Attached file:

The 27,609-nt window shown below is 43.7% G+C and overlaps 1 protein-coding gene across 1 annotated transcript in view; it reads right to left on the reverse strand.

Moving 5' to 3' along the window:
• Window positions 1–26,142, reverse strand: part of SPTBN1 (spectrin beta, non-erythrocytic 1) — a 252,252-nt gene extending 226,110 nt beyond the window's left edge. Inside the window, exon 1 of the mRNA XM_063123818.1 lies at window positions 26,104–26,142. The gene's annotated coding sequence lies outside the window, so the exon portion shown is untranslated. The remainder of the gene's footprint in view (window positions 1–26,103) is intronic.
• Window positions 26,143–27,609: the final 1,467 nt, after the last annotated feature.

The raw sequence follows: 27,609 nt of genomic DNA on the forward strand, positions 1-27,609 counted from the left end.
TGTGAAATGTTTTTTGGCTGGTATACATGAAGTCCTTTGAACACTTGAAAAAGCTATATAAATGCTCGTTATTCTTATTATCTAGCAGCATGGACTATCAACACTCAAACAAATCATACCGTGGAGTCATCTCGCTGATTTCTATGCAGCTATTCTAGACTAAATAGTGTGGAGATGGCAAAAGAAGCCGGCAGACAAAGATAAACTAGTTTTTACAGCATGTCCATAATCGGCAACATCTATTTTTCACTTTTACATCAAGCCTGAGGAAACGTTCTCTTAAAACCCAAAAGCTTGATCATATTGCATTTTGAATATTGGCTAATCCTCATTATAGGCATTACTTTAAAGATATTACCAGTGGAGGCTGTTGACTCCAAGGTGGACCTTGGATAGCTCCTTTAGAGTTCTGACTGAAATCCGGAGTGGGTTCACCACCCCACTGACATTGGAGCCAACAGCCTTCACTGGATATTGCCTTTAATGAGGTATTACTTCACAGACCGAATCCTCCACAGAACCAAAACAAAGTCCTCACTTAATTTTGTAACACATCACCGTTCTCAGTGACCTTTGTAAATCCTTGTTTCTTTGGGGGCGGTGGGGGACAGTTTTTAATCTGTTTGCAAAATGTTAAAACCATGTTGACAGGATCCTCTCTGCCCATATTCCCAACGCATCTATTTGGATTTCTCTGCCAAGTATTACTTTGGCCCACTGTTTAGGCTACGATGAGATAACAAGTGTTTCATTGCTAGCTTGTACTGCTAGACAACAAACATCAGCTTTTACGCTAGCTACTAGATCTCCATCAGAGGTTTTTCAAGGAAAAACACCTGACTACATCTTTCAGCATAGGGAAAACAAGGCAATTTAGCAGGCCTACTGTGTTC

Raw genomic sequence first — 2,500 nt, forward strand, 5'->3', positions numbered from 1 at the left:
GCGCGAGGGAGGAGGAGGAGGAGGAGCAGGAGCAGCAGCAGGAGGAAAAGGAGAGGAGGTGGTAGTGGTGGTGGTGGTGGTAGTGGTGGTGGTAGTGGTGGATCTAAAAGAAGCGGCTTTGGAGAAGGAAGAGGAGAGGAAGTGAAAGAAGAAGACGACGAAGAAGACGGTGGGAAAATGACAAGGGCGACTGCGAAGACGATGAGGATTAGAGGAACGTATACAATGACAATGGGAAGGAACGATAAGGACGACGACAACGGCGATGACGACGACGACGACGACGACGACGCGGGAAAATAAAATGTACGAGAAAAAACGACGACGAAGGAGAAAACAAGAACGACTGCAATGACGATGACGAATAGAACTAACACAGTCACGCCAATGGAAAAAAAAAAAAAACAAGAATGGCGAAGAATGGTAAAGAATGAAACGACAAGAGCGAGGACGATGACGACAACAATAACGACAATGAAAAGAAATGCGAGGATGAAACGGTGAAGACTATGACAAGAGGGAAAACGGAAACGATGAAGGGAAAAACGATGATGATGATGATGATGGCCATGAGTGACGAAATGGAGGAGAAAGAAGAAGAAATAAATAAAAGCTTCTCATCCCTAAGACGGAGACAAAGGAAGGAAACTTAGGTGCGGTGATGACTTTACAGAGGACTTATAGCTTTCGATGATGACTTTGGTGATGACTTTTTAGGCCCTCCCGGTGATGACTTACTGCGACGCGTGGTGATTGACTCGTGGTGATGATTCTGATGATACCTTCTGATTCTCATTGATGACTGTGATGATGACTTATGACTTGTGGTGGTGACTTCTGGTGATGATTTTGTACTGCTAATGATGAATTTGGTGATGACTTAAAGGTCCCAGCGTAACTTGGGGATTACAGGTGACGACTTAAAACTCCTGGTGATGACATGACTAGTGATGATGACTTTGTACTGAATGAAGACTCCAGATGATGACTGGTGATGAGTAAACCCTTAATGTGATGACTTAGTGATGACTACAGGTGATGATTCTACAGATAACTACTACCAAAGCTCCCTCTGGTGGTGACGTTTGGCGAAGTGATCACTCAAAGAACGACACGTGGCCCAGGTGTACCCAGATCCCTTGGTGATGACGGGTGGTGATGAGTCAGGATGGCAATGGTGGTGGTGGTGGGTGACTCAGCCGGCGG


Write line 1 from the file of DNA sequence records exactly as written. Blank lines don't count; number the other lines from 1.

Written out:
The 27,609-nt window shown below is 43.7% G+C and overlaps 1 protein-coding gene across 1 annotated transcript in view; it reads right to left on the reverse strand.